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Handyman thought he 'was going to die' in Black Isle attack, court is told

By Hector MacKenzie

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A Ross-shire man who attacked a handyman because he was taking too long to finish a house he was refurbishing has been served with a restriction of liberty order.

Brian Stirling of Jindalee Cottages, Dingwall will be confined to his home from 9pm to 7am for the next three months as an alternative to custody.

In addition, Sheriff Sara Matheson placed the 32-year-old under a year's social work supervision "to assist with your rehabilitation".

Sentence had been deferred for a background report following a trial earlier this month when Stirling denied assaulting Tony Culver on January 29, 2020 to his injury.

Defence solicitor Marc Dickson said that his client had recently been diagnosed with ADHD and the report did not assess him as posing a great risk of causing serious harm to others.

The trial heard that Mr Culver, a 50-year-old odd-job man in Ross-shire, was kicked on the head and throttled after a confrontation with Stirling, who occasionally helped him on that project.

The court was told that Stirling was a friend of the two owners of the property in Mackay Terrace, Avoch.

Stirling had similar convictions, but they were over nine years old. He did not give evidence.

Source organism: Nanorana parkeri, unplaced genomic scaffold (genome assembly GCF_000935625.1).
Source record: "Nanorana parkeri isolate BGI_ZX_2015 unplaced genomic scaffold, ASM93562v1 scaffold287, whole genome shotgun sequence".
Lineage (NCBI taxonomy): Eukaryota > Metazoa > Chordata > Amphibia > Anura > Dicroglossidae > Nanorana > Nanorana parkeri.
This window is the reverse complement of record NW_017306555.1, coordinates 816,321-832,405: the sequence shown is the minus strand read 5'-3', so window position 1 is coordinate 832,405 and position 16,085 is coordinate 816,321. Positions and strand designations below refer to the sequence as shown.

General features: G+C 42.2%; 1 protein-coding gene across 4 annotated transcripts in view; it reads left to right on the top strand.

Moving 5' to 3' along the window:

Mr Culver told the court he had been working on the house since November of last year. But he added that the job was taking longer than expected.

He said Stirling had come to the property and accused him of conning his friends, demanding all their money back.

"They told me they were running out of money and I said I would do what I could to help them. Brian would come occasionally to help speed things up.

"I saw him coming to the door. I was working with filler on the floor and I said to him that he didn't look happy. He said he was not, and then I felt a blow to my head. I think it was a boot.

"Then he had his arms around my throat, strangling me. I was struggling to breathe and I thought I was going to die. There were punches as well.

"I don't know how I got out. I assumed he let me go. He said he thought I was taking advantage of the owners and trying to rip them off." Mr Culver said.

He denied that accusation to defence solicitor Marc Dickson, explaining the job was taking longer than anticipated.

He also denied attacking Stirling first and swinging a punch at him which missed.

Mr Culver replied: "I have never had a fight in my life."


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